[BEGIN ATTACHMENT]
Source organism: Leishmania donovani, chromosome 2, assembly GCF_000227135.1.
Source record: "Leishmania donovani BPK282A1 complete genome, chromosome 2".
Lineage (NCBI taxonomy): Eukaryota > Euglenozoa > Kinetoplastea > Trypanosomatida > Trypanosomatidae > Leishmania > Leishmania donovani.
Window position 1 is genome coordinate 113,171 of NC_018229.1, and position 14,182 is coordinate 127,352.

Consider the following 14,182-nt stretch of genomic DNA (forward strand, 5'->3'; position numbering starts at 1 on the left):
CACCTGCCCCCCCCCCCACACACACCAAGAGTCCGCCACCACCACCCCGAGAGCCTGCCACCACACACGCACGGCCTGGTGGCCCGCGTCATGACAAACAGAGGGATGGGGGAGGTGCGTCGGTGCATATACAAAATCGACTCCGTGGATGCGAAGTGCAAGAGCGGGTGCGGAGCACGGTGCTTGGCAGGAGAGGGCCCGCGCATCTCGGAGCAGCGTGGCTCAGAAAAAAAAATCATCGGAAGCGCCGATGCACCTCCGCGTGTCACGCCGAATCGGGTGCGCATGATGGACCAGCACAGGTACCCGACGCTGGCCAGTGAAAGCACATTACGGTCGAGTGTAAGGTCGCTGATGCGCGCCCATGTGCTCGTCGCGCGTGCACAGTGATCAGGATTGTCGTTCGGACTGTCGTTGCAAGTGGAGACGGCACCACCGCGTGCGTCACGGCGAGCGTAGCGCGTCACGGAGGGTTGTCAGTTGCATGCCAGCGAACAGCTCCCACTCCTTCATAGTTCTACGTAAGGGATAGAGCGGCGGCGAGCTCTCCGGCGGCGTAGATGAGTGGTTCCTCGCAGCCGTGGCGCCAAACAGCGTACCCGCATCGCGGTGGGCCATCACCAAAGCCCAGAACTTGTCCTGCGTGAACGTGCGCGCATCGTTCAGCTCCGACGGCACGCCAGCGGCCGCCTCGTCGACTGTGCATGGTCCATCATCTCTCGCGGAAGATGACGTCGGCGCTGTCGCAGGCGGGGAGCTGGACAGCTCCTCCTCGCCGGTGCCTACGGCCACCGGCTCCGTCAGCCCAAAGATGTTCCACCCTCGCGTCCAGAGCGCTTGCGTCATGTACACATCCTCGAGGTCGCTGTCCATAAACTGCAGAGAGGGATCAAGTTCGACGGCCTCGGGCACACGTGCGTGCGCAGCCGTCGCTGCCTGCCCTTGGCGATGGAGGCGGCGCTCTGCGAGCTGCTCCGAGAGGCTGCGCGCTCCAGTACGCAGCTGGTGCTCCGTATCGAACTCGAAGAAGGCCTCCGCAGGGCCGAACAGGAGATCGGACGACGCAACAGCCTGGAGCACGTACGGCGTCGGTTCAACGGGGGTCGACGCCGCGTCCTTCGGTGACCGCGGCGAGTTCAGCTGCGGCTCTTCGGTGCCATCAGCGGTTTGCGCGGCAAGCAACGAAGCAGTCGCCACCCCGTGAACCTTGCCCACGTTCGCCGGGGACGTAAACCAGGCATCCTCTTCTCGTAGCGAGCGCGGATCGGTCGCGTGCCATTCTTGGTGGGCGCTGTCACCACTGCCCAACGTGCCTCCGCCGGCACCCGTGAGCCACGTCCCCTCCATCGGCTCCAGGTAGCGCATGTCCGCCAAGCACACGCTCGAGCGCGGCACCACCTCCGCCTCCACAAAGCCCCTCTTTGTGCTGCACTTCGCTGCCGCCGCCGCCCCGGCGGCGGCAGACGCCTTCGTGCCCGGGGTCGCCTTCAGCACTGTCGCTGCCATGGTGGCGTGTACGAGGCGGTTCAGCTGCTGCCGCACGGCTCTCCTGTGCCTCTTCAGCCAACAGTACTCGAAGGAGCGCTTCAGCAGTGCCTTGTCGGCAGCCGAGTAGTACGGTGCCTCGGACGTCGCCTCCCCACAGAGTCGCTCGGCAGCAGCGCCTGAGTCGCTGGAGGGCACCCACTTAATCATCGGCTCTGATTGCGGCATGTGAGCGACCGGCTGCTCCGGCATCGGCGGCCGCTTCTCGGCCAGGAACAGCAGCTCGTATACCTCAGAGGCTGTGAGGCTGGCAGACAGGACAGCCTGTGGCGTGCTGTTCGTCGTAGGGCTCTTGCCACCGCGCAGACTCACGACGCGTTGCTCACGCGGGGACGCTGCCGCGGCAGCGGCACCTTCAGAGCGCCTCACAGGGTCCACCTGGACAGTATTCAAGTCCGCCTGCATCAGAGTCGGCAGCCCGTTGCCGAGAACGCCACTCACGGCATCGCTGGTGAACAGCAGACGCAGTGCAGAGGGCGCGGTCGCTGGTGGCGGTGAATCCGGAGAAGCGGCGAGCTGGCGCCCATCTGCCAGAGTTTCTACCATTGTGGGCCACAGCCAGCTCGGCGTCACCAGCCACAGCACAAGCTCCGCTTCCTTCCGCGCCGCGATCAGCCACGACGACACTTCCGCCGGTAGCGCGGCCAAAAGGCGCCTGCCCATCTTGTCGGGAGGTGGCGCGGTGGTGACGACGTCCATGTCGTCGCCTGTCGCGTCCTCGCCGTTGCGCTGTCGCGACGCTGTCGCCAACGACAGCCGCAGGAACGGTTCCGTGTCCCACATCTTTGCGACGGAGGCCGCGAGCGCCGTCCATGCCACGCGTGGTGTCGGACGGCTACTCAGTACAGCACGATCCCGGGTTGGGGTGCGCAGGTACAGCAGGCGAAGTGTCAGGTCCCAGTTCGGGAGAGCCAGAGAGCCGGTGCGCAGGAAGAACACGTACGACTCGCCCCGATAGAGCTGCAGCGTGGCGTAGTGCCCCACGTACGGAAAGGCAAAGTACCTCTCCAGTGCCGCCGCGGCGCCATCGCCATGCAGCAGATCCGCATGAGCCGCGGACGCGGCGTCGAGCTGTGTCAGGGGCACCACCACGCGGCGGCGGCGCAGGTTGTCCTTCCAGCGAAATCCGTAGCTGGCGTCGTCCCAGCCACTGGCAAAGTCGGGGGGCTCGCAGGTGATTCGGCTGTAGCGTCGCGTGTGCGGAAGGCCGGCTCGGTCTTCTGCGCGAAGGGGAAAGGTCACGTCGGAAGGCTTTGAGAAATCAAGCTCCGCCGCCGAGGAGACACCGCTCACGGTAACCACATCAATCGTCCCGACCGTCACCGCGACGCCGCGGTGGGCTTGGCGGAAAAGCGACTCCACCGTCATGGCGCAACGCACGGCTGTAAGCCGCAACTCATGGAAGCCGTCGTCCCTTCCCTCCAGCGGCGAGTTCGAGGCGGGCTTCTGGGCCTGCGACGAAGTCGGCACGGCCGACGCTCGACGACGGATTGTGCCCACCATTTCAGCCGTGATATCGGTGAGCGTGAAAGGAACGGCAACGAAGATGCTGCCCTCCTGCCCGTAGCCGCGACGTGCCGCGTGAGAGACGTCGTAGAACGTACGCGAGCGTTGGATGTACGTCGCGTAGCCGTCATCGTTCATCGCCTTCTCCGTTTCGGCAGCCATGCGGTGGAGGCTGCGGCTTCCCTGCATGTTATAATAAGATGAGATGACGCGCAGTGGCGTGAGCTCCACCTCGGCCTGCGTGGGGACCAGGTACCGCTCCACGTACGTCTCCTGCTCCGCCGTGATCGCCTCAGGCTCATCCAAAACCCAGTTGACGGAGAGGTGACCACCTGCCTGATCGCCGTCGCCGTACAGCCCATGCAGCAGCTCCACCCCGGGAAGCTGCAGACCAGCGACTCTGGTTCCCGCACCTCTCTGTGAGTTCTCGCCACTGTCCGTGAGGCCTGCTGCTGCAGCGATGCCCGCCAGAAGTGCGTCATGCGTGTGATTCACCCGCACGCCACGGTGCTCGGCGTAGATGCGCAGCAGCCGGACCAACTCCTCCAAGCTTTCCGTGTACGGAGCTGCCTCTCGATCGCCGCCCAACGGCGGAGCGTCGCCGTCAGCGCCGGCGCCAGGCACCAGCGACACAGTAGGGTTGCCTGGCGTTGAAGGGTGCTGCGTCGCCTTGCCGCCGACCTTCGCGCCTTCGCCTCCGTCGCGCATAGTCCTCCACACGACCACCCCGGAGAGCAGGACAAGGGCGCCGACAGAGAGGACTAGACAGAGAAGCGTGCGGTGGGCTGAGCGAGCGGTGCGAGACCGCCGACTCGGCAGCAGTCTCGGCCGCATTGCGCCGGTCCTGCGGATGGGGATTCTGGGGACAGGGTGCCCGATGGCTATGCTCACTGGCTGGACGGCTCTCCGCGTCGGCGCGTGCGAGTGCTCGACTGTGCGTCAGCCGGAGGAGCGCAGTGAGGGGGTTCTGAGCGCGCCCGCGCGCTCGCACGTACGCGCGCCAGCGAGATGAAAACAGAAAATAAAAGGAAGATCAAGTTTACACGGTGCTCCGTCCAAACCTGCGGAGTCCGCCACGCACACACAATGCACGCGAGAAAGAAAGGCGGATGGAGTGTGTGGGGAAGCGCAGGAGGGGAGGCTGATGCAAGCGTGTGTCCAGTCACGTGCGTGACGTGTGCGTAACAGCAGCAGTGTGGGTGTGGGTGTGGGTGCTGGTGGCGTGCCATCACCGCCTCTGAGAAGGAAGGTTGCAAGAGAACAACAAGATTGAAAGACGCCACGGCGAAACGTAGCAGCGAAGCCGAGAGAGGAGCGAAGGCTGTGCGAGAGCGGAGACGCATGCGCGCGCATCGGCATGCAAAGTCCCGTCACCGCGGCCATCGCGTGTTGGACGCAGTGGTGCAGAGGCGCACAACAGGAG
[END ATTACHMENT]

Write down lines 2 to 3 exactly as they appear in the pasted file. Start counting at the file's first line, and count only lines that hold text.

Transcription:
Source record: "Leishmania donovani BPK282A1 complete genome, chromosome 2".
Lineage (NCBI taxonomy): Eukaryota > Euglenozoa > Kinetoplastea > Trypanosomatida > Trypanosomatidae > Leishmania > Leishmania donovani.